This can be done before the canopies close. Most annual crops can be used apart from cotton and sweet potatoes, which are host plants for Helopeltis bugs, major pests of cashew. Do not interplant young trees with pasture because of the high competition for water during the dry season.


No fertiliser is required, but well rotted manure at planting is beneficial. Keep the area around the tree (1 ½ times the size of the canopy) should be kept clean of weeds for the first 2 years to avoid competition. If planted on a slope the tree should have a U-shaped mound of soil below it to collect rainwater for improved growth. Seeds germinate within 2-4 weeks.Thin after 3-4 months leaving only the strongest plant at each site. Protect seedlings from monkeys, rodents and bucks by placing wire cages or thorns around the seedlings. Support plants with a stick and trim off side shoots up to 60-90 cm from ground level. When trees are mature, prune dead wood or any borer damaged or intergrowing branches to give the canopy air and light. 


Trees normally bear fruit when they are 2 ½ - 3 years old. They reach maturity after 9-10 years and may have an economic life span of 30-40 years if well cared for. Harvesting starts at the beginning of October and continues till the end of December. Pick only the nuts that have dropped down and remove the attached apple by a twisting action. Pick on a weekly basis in the dry season and daily in wet weather to avoid fruit rotting or insect damage. Store only dry nuts. Average yield is about 6 kg/tree but with good husbandry 12 kg/tree can be obtained. 


Cashew nuts are graded into 2 categories:

  • FAQ (Fair Average Quality) - normally about 75%. These are healthy nuts with pinkish to greyish colour with no shrinkage or distortion.
  • UG (Under Grade) - normally about 25%. Nuts which may have some blackish colour, distortion or shrinkage but not rotten.

Sun dried raw nuts for one to six days to reduce moisture content to 9% or less for safe storage and to mature the seed through the infra red and violet rays of the sun. Correctly dried nuts are pinkish in colour and produce a rattling sound when shaken. No mark can be made on a dry nut with a thumbnail. Dry raw nuts can be stored under dry conditions for at least two years without losing their flavour, but they are generally processed within one year of harvesting.

The decortication of cashew nuts is hampered by the liquid contained in the cashew nut shell. This liquid is a viscous, oily liquid, pale yellow to dark brown in colour with a bitter taste and caustic properties; it causes blisters on human skin unless precautions are taken, and it will spoil kernels on contact. In traditional artisanal cashew processing the nuts are put in an open pan over an open fire and stirred continuously to avoid scorching until they start burning, then they are thrown on sand to extinguish the fire and to remove the remaining humidity on the outer skin.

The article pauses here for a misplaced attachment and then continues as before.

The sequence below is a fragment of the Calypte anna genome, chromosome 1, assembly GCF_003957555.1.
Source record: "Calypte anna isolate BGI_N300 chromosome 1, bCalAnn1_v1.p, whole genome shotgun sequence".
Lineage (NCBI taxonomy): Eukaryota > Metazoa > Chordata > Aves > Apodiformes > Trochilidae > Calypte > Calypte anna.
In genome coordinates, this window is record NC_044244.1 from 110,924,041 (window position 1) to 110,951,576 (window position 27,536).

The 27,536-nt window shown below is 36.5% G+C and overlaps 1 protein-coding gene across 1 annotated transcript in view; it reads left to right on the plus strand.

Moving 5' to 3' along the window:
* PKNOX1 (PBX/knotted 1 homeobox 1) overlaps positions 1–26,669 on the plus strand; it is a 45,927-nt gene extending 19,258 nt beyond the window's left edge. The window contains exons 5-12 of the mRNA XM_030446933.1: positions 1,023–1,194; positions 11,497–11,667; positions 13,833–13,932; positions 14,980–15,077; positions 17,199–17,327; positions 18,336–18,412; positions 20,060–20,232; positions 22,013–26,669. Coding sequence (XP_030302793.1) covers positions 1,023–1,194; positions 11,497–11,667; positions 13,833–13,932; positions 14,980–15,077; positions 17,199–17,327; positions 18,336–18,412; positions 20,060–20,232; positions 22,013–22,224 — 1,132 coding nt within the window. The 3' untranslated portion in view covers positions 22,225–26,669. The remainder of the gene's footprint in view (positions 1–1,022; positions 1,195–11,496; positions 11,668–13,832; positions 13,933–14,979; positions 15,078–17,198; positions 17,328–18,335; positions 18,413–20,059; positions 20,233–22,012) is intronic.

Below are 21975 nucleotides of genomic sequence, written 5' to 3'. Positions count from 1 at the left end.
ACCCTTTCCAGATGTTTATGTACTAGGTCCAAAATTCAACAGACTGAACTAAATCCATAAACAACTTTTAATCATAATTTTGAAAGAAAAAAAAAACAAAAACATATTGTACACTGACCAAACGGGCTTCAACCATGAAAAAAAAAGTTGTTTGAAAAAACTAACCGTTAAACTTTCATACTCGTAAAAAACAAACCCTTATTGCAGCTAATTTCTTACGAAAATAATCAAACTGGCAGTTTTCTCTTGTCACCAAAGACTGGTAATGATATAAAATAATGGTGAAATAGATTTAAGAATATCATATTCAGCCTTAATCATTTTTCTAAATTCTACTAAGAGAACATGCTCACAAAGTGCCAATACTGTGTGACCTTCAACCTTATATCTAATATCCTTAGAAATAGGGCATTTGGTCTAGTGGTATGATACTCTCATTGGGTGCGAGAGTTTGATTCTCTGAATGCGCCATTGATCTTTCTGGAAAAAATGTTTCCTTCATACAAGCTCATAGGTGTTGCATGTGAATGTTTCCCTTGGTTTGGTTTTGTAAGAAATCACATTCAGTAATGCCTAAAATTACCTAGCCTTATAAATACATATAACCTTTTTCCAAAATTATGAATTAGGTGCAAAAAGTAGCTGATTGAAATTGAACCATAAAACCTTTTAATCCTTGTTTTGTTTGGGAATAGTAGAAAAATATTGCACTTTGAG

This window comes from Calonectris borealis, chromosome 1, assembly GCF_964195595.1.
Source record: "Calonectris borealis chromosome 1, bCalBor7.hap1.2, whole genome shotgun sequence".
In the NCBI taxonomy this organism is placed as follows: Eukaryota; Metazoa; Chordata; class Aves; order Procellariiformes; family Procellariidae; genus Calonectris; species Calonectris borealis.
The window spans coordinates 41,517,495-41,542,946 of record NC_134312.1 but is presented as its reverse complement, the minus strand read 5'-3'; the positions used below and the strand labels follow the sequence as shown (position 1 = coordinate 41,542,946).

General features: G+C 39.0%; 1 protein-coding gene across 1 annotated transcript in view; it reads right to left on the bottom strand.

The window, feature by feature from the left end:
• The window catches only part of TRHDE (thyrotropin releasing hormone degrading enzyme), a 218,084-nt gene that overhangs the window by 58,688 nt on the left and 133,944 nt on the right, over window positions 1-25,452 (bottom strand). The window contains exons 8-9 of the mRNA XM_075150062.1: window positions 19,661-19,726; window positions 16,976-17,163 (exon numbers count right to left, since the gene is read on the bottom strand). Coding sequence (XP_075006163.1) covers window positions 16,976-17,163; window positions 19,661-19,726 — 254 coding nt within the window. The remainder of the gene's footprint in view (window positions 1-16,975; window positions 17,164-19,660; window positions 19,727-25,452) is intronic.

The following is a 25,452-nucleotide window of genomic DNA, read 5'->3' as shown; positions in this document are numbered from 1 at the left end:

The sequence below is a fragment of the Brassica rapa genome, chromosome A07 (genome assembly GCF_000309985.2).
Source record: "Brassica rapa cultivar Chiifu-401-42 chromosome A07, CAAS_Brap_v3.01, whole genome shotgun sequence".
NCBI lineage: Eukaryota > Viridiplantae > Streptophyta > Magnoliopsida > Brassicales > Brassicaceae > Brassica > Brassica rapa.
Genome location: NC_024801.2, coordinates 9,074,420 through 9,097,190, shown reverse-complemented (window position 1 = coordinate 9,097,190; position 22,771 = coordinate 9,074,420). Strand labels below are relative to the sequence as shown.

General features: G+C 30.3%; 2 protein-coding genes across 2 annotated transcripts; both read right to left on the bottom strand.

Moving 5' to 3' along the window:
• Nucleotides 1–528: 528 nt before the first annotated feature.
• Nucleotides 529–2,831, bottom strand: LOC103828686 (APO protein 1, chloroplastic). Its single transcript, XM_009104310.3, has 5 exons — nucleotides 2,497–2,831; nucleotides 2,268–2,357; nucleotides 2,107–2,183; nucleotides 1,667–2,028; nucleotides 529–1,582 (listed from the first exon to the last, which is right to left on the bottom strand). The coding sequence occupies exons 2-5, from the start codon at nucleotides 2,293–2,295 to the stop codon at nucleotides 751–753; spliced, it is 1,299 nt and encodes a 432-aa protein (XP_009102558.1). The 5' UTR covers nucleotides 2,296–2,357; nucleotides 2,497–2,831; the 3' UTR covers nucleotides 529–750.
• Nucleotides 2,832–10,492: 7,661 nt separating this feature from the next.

In industrial processing the nuts are graded in different size classes and rehumidified at about 16% moisture by spreading water over them for about two days to make the kernel elastic and to fill the cells of the shell with water. Then, they are roasted in a hot oil bath heated to 192°C for about 90 seconds depending on the size of the nuts. Through the roasting process, the cells of the shell break and about 25 % of the shell liquid flows into the bath. The remaining liquid on the outer shell is removed with sawdust.Both the artisanal and the industrial methods make the shell brittle so that they can be broken easily.

Another method to avoid contamination of the kernel with the shell liquid is to deep-freeze the nuts and split the shells while frozen.

There are different methods for manual cashew shelling. The simplest consist of placing the prepared nuts on a stone using a hardwood stick to crack the shell. A semi-mechanised process uses a pair of knives shaped in the contour of half a nut. The knife system is also used in industrial plants. In another industrial processing method centrifuges are used to crack the shells; shells and kernels are then separated in an air stream, heated shells are lighter and blow away.

After shelling the kernels have to be dried to about 6% moisture content, thereafter the testa can be peeled off easily. Kernels are then graded, rehumidified to 8% and packed in airtight containers filled with carbon dioxide (CO2) and sealed. The CO2 inhibits infestation by insects and is slowly absorbed by the nuts thus producing a vacuum that prevents shaking and breaking of the nuts during transportation.

Cashew apple processing:

Apples are steamed under pressure or cooked in a 2% salt solution to remove the astringency. Addition of gelatine, pectin or lime juice clears the cashew juice from remaining undesirable contents.

Contact Information